Autonomous Vehicles

Waymo takes the wheel

While one corner of the automotive industry has only just introduced Click and Collect, another is pioneering technology once seen in science fiction. Across automotive the automation revolution is well underway, with manufacturers, think-tanks, and governments taking action. Hannah Wright reports.

In the first week of March, car manufacturer Honda unveiled the new Legend model, equipped with Honda Sensing Elite technology, representing a small step on the manufactures journey towards Level 5 (L5) Automation. I agree; there’s a lot to unpack there.

Principally, Honda Sensing Elite is a variation of Honda Sensing, a series of advanced safety and driver-assistive technologies currently available for Honda vehicles.

The announcement renders Honda as the world’s first carmaker to sell a vehicle equipped with new, certified L3 automation technology. In layman’s terms, this means that the vehicle has achieved conditional automated driving in a limited area.

Backing up to our current level, the latest model from Honda possesses a Traffic Jam Pilot system which controls acceleration, braking and steering under certain conditions. Once the system is activated, a driver is free to sit back and relax. The ideal moment to catch up on the latest news on Motor Finance perhaps.

Forecasting the arrival of an L4 model by 2025, the Japanese car firm is no doubt being closely monitored by rivals all over the world, as both OEMs and tech companies globally are angling to make the latest breakthrough.

According to the Guidelines from the Society of Automotive Engineers, there are five levels of automation in total. Currently, we’re between Level 2 and 3.

Level 2 involves the automation of two or more elements. Computers take over multiple functions from the driver and can weave both speed and steering systems together using multiple data sources.

Progression to Level 3 involves all aspects of the driving completed autonomously, but the driver must be present to respond to any request to intervene.

Level 4 autonomous vehicles will drive themselves in geofenced areas, while Level 5 will not require the vehicle to be in the operational design domain. In other words, due to the frequency and volume of data, and the sophistication of computer systems, the car could self-drive anywhere. In other words, a long way off.

The most experienced driver on the road

In the US, Waymo – a subsidiary of Alphabet – is championing a slightly different approach: “Waymo is building a driver, not a car,” the firm writes.

Unlike the Honda Legend, Waymo goes one step further, and is designed to operate without a human driver: “Our goal is to build technology that’s a safe, cautious and defensive driver—and the most experienced driver on the road. Waymo’s technology will be a fully autonomous driving system, allowing people to stay passengers the entire trip.”

Interestingly, Waymo partnered with Honda in 2017 to help them advance the development of their autonomous technology. Keep your enemies closer.

Despite technologies differing across models, all autonomous vehicles possess the same base components: supplemental sensors, vision systems, a LiDAR system, and a radar system. “At the most basic level,” the firm writes, “an autonomous vehicle needs to be able to answer four questions. Where am I? What is around me? What will happen next? What should I do?” I’m not sure even I have the answers to those questions.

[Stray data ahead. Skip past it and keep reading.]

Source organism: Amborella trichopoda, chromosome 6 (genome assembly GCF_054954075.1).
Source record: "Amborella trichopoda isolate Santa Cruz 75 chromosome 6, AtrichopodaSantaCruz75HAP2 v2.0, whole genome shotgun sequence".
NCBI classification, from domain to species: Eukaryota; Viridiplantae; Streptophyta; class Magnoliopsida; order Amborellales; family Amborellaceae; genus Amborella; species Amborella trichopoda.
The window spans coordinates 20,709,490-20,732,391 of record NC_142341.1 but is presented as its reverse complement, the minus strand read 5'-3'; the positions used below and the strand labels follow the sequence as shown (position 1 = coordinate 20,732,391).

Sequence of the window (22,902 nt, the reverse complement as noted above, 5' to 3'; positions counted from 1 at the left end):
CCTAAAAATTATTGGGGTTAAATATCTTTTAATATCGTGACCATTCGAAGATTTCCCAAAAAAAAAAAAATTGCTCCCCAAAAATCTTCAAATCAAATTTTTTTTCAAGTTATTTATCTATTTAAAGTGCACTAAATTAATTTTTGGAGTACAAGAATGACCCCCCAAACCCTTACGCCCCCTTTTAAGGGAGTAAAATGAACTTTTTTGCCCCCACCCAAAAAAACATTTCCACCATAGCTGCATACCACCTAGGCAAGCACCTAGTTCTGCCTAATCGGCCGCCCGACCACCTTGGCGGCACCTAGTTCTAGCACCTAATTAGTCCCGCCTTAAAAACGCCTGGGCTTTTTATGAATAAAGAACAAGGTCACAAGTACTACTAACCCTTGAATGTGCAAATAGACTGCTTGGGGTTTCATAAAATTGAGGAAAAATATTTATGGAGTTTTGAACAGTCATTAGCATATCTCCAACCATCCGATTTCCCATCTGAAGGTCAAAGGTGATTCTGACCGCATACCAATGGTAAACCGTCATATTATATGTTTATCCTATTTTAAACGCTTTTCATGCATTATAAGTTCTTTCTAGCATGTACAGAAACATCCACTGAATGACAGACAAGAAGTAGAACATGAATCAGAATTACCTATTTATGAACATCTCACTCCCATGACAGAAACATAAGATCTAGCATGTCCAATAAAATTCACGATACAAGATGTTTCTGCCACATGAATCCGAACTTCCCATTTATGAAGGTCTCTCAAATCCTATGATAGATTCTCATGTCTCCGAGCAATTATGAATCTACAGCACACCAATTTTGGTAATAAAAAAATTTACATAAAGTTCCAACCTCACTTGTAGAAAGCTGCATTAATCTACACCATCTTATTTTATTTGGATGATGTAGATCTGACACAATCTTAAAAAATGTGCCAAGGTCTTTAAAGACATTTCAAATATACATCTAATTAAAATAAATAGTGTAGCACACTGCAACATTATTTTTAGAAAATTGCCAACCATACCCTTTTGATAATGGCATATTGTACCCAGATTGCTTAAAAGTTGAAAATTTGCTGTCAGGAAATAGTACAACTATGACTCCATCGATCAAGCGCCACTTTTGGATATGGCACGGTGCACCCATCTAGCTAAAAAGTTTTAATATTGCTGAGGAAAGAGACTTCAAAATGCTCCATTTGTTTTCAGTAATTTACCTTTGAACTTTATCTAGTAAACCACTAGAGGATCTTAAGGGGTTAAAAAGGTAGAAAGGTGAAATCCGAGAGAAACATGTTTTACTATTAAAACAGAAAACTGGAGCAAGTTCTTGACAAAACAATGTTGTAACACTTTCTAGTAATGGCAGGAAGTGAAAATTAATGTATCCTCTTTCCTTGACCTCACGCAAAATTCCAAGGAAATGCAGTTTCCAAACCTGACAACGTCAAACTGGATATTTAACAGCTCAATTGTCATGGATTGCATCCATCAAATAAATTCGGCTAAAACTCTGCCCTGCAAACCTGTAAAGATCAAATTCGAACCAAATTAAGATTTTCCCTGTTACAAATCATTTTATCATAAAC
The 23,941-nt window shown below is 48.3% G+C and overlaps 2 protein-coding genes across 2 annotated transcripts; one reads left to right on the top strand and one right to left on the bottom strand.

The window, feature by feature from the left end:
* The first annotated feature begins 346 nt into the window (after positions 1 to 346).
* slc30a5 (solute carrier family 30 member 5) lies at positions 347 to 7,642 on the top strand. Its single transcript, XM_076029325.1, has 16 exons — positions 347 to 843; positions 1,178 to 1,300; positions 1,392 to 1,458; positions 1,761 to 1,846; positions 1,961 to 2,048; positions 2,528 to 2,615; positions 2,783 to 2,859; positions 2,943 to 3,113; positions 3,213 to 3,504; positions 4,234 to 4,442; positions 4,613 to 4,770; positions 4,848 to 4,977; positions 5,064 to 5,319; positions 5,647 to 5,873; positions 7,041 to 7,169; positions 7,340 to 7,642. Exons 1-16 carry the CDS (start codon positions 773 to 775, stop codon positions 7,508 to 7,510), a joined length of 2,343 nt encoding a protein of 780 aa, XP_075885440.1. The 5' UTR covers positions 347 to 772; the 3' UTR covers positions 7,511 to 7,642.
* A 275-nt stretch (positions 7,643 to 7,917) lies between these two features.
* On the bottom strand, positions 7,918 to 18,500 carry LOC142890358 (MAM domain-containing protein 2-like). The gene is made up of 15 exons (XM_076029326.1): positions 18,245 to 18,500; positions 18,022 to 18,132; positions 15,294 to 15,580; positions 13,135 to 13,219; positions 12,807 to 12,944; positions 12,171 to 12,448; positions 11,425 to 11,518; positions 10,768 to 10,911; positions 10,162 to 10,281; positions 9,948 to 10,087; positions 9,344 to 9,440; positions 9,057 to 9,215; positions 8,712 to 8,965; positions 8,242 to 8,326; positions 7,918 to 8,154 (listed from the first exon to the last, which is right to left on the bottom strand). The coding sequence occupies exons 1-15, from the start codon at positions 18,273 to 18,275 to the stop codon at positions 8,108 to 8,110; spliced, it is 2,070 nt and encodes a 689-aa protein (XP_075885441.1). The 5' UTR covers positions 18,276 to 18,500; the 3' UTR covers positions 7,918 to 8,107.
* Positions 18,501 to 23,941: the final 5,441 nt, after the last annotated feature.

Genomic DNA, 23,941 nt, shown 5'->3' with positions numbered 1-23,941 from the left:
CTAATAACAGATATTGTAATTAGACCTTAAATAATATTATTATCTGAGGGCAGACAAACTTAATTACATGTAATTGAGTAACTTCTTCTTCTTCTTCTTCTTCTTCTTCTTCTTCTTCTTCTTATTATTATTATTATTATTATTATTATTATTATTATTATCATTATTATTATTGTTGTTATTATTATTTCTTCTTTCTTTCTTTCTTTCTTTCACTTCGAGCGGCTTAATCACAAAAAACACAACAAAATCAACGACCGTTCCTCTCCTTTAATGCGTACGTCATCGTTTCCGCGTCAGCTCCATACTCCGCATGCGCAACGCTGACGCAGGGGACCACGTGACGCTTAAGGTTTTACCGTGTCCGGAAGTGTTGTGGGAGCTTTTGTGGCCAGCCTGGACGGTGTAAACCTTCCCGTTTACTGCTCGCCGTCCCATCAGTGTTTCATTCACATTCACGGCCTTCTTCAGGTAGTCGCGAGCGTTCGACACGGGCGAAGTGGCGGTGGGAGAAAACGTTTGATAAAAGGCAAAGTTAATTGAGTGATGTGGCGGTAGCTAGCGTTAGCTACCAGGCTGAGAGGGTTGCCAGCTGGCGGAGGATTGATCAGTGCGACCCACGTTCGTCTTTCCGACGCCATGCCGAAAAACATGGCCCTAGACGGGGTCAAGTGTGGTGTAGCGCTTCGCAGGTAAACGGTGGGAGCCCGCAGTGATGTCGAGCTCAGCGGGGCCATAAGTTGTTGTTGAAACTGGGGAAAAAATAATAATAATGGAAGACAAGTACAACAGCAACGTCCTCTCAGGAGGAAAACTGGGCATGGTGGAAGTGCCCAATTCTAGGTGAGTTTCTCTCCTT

Many disparate strands – government, infrastructure, technology, cost to consumer – must come together to make autonomous driving a widespread reality.

On 8 March, the firm also released the results of a study into how the Waymo Driver might perform in the moments before a fatal crash.

Trent Victor, director of safety research and best practice at Waymo, explained: “While we often hear that autonomous driving technology could make a dramatic difference, before today there has not been a published scenario-based study that we’re aware of that looks into how autonomous technology performs in scenarios that led to fatal crashes by human drivers.”

The results showed that the simulated Waymo Driver completely avoided or mitigated 100% of crashes aside from the crashes in which it was struck from behind, including every instance that involved a pedestrian or cyclist (20 simulations in total).

Such data will come as welcome news. According to Deloitte’s 2020 Global Automotive Consumer Study, public perception regarding the safety of AVs has remained split, with many consumers expressing concerns.

Tony Han, chief executive of WeRide, added: “These concerns oscillate a lot. It’s a very complicated social and psychological issue, in which one accident could tip the view of all of society. All autonomous driving firms must keep safety at the forefront during development and across all operations.”

WeRide is a smart mobility company and one of China’s most funded start-ups, having recently secured $200m of funding from bus manufacturer – Yutong.

Han notes that it will be process that will take time: “When individuals try it for the first time, they will be nervous, but if we can successfully give consumers 1000 safe trips, by the 1004th ride it will feel normal. We have to take this growth gradually.”

Scan the market and the development of automated systems is ubiquitous. From premium brands such as Tesla, Audi and BMW to the other end of the range with Ford, Volvo and Nissan. But progress necessitates commitment from more than OEMs.

Many disparate strands – government, infrastructure, technology, cost to consumer – must come together to make autonomous driving a widespread reality.

The list of hurdles yet to be overcome is long and cumbersome, with regulatory barriers, consumer concerns, data inadequacies and astronomical costs weighing down on progress. So, for now, it’s best to keep your eyes on the road.